Argentina businesses plead for lower taxes
PUBLISHED: 21:50 BST, 6 September 2017 | UPDATED: 21:50 BST, 6 September 2017
Macri himself says high taxes are holding back much-needed investment after a decade of populist policies spooked companies, and recently told reporters taxes are "killing us."
But his administration has little room to lower taxes as it also pledged to slash the fiscal deficit by 1 percent of gross domestic product by the end of next year.
A Treasury Ministry official told Reuters last week the reform's main goal was not to lower overall tax collection, which is above most Latin American peers at about one-third of GDP. Rather the reform will try to widen the tax base by clamping down on evasion and informal employment, enabling "gradual reductions" in "distortive" taxes.
Argentina's value-added tax of 21 percent is above the global average of 15.7 percent and 13 percent in Latin America, while its income tax of up to 35 percent compares with 24.29 percent globally and 27.98 percent in Latin American, according to data from consultancy TMF Group.
"We completely agree with formalization, but this level of tax burden is inviable," said Daniel Funes de Rioja, vice president of the Argentine Industrial Union, which was briefed by government officials on the planned reform last week.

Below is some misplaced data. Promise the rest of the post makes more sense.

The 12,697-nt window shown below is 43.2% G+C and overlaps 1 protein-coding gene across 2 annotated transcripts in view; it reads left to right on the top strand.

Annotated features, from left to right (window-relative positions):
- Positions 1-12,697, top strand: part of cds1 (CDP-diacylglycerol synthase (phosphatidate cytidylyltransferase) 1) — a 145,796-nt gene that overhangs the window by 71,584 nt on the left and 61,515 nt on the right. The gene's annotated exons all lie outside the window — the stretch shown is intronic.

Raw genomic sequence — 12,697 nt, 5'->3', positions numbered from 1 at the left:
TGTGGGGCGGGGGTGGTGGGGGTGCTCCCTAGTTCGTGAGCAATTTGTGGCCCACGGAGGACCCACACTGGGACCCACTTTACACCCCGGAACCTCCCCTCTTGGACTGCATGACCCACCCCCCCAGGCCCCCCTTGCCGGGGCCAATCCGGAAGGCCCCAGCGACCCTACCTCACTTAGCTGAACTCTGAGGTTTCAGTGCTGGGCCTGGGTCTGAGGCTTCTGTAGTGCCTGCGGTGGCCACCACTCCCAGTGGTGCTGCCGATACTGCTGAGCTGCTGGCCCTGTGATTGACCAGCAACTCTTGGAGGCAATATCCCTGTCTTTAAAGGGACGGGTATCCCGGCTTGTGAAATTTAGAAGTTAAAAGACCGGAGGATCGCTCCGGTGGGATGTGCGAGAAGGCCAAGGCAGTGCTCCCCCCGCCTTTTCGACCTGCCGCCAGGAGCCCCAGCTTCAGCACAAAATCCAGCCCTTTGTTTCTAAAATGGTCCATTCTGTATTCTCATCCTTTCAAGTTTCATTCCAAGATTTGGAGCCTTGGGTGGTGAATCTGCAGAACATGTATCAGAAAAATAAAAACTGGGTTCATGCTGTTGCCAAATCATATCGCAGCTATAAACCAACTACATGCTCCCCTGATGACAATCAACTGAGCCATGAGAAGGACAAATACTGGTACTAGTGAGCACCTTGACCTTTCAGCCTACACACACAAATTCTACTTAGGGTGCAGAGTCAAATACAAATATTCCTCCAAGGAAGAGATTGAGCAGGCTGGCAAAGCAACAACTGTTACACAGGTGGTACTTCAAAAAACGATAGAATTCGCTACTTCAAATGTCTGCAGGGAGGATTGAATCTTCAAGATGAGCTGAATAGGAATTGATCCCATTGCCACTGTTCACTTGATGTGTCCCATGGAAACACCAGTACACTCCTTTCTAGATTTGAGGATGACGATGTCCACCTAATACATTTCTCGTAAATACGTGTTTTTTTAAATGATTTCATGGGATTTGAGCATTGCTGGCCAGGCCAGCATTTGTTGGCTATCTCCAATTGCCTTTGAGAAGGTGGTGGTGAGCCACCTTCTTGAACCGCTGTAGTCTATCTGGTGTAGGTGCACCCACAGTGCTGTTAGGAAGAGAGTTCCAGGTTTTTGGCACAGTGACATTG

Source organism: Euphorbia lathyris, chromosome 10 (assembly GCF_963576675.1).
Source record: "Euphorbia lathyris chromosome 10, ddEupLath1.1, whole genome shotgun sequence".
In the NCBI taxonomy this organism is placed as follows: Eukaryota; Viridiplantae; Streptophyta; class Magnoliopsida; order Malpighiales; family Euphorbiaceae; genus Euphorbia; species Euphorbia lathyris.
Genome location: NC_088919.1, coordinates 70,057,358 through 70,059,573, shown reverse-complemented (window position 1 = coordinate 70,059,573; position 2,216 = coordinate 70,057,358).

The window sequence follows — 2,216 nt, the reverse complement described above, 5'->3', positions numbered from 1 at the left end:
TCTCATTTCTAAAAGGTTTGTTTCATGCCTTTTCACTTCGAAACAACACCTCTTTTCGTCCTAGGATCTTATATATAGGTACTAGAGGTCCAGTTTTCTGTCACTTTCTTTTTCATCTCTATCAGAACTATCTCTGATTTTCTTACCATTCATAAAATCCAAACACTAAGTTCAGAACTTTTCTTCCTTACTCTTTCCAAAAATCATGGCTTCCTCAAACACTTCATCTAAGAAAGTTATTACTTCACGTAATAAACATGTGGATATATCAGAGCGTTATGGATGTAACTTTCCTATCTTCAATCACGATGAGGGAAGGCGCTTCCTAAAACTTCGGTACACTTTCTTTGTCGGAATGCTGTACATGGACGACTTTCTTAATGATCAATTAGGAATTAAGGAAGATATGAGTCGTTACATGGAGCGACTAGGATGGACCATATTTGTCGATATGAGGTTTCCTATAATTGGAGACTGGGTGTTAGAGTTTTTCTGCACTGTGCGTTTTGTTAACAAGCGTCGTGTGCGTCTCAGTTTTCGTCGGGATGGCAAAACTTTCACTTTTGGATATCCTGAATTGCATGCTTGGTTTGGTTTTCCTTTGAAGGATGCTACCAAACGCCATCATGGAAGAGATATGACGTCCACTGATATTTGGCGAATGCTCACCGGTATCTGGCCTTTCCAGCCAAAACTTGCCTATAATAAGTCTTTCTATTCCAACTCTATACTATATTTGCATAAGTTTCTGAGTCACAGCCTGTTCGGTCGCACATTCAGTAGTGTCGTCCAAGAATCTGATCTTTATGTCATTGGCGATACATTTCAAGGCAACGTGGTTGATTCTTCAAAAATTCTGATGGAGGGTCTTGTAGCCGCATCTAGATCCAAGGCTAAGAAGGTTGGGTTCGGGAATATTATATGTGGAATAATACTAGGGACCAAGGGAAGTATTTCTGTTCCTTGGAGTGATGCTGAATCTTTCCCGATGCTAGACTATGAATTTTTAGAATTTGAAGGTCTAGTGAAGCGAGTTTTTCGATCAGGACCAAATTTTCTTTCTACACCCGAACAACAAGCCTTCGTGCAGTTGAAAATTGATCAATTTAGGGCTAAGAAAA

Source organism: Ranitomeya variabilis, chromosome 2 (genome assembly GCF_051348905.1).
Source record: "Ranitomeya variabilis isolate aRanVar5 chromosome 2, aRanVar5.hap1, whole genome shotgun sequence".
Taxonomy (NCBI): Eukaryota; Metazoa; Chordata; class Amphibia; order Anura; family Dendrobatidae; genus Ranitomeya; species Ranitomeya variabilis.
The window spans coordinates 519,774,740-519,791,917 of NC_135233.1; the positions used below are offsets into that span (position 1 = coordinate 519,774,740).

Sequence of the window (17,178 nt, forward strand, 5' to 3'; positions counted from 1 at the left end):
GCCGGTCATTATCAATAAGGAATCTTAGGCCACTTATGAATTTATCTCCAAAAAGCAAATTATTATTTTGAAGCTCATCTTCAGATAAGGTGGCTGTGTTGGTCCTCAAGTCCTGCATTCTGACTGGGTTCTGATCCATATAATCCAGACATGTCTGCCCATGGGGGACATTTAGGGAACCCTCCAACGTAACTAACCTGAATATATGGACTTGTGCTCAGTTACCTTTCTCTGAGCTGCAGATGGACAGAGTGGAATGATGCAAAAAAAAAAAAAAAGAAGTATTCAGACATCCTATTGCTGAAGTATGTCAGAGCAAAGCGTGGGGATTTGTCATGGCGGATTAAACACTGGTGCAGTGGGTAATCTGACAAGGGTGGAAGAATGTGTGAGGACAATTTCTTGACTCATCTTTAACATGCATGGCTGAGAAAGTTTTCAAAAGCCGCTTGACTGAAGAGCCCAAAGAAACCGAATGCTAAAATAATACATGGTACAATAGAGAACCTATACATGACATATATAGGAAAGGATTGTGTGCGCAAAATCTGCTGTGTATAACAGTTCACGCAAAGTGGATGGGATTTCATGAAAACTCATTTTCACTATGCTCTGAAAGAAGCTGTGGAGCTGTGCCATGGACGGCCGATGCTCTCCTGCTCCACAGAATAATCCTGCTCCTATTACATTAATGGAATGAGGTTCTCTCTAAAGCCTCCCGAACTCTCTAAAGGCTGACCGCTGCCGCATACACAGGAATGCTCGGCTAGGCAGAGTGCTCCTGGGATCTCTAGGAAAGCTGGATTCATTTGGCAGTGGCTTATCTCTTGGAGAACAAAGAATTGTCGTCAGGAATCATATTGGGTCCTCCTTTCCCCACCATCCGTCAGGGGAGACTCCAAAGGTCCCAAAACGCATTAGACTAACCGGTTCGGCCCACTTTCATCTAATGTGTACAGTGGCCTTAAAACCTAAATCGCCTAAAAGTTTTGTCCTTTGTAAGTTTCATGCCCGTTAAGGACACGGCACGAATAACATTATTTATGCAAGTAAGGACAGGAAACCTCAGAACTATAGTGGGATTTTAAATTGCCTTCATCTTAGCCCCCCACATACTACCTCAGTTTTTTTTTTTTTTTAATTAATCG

"We're trying to accelerate those measures that can have immediate impact on competitiveness," he told Reuters.
The Treasury official declined to provide specific details of the planned reform. The government will negotiate the reform with opposition lawmakers toward the end of the year, Federico Pinedo, the provisional president of Argentina's Senate and a Macri ally, told Reuters in an interview last week.
"It's clear that businesses and politicians want a fiscal reform, but it's hard to do that without talking about public spending," Claudio Cirocco, head of accounting, tax and legal administrative services for TMF in Argentina, told Reuters in an interview on Wednesday.
While Macri's market-friendly "Let's Change" coalition is not expected to win a majority in either chamber of Congress in the Oct. 22 vote, a strong performance would provide momentum to the rest of its reform agenda.
"We must lower taxes, beginning with the most distortive ones," economist Jose Luis Espert said in a Wednesday presentation at the Argentine-American Chamber of Commerce. "Without lowering taxes, the tax reform is irrelevant." (Additional reporting by Nicolas Misculin; Editing by Caroline Stauffer and Sandra Maler)
Eliana Raszewski & Luc Cohen